Narayana Upanishad of Krishna-Yajurveda

by K. Narayanasvami Aiyar | 1914 | 496 words

This is the English translation of the Narayana Upanishad (belonging to the Krishna-Yajurveda): a minor Sanskrit treatise selected amongst a collection 108 extant upanishads, dating to at least the 1st millennium BC. The Narayana-upanishad extolls Narayana stating that all gods (devas), all Rishis (sages) and all beings are born from and merge int...

Contents of the Nārāyaṇa Upaniṣad

Om. Then Nārāyaṇa, the supreme Puruṣa desired. "I shall create offspring." From Nārāyaṇa emanates prāṇa, manas, the several organs of sense and action, ākāś, vāyu, agni, āpas and pṛthivī that supports all. From Nārāyaṇa emanates Brahmā. From Nārāyaṇa emanates Rudra. From Nārāyaṇa emanates Indra. From Nārāyaṇa emanates Prajāpati (the divine progenitor). From Nārāyaṇa emanates the twelve ādityas, rudras, vasus, and all the chandas (Vedas). From Nārāyaṇa only do (all these) proceed. Through Nārāyaṇa do (they) prosper. In Nārāyaṇa (they) are absorbed. The Ṛgveda teaches this.

Then Nārāyaṇa is eternal. Brahmā is Nārāyaṇa, Śiva is Nārāyaṇa, Indra is Nārāyaṇa, Kāla (time) is Nārāyaṇa, Dik (space) is Nārāyaṇa, the intermediate quarters also are Nārāyaṇa; that which is above is Nārāyaṇa, that which is below is Nārāyaṇa, that which is in and out is Nārāyaṇa, the whole universe which existed and will exist is Nārāyaṇa. Nārāyaṇa is the only one that is stainless, sinless, changeless, and unnameable, and that is pure and divine. There is no second. Whoever knows Him thus, becomes Viṣṇu Himself. The Yajurveda teaches this.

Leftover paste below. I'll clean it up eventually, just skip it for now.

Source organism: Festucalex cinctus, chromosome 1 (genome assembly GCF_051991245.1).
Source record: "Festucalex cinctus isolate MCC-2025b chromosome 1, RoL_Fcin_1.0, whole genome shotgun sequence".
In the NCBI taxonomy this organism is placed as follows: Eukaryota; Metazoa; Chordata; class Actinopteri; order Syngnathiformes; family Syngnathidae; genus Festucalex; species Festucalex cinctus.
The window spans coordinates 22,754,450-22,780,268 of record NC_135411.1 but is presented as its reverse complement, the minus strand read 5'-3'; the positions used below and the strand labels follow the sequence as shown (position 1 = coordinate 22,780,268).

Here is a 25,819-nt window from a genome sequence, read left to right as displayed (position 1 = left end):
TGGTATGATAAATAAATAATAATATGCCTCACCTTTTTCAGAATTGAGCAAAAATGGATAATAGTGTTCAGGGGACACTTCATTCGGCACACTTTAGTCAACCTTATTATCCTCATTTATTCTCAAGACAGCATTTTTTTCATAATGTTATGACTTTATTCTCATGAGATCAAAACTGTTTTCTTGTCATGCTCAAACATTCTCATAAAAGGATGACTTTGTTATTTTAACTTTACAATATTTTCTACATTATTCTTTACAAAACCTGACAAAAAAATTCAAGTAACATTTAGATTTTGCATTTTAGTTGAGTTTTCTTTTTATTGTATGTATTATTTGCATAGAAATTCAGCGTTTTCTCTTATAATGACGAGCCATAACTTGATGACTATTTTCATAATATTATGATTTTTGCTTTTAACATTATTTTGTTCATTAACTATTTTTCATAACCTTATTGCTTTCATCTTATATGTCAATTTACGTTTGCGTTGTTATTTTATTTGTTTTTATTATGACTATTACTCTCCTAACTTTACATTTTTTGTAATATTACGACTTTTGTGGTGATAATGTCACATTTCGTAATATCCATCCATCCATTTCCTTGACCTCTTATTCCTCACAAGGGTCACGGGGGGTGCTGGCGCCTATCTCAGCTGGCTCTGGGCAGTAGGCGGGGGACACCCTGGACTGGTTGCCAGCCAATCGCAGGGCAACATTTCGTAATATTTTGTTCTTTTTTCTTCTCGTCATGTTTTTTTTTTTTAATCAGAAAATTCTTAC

One should utter "Om" first, then "namaḥ," and then "Nārāyaṇāya." "Om" (is) a single syllable; "Namaḥ" contains two syllables: "Nārāyaṇāya" contains five syllables. This is the sentence known as the Aṣṭākṣara[1] of Nārāyaṇa. Whoever studies this Aṣṭākṣara of Nārāyaṇa and recites it constantly, attains full life and supremacy over men, enjoys the pleasures of royalty and becomes the master of all souls. He attains mokṣa; yea, he attains mokṣa. The Sāmaveda teaches this.

The Yogin having pronounced (the name of) Him who is complete bliss, who is Brahma-puruṣa and who is of the nature of Praṇava (Om)—a combination of A, U, and M—is released from the bondage of birth and mundane existence. He who practises the mantra "Om-Namo-Nārāyaṇāya" reaches Vaikuṇṭha (the abode of Viṣṇu). It is this lotus (heart). It is replete with vijñāna: It has the brilliancy of lightning. The son of Devākī is Brahmaṇya[2]. Madhusūdana is Brahmaṇya. Nārāyaṇa who pervades all elements, who is one only, who is the cause Puruṣa and who is causeless, is known as Parabrahman. The Atharvaṇa Upaniṣad teaches this.

Whoever recites (this Upaniṣad) in the morning destroys the sins committed the night (before). Whoever recites it in the evening destroys the sins committed during the day. Whoever recites morning and evening becomes free from sins, however sinful he may be. Whoever recites (it) in the noon facing the sun is freed from all the five[3] great sins as well as from the minor ones. He derives the good effects of the recitation of all the Vedas. Whoever knows thus attains Sāyujya of Nārāyaṇa (viz., is absorbed in the essence of Nārāyaṇa). He attains Sāyujya of Nārāyaṇa. Thus is the Upaniṣad.

Footnotes and references:


The eight syllables.


Means Viṣṇu or Brahmā devoted to Tapas, Vedas, Truth, and Jñāna.


They are theft of gold, drinking alcohol, the murder of a Brahman, and unlawful union with the guru's wife and association with them.

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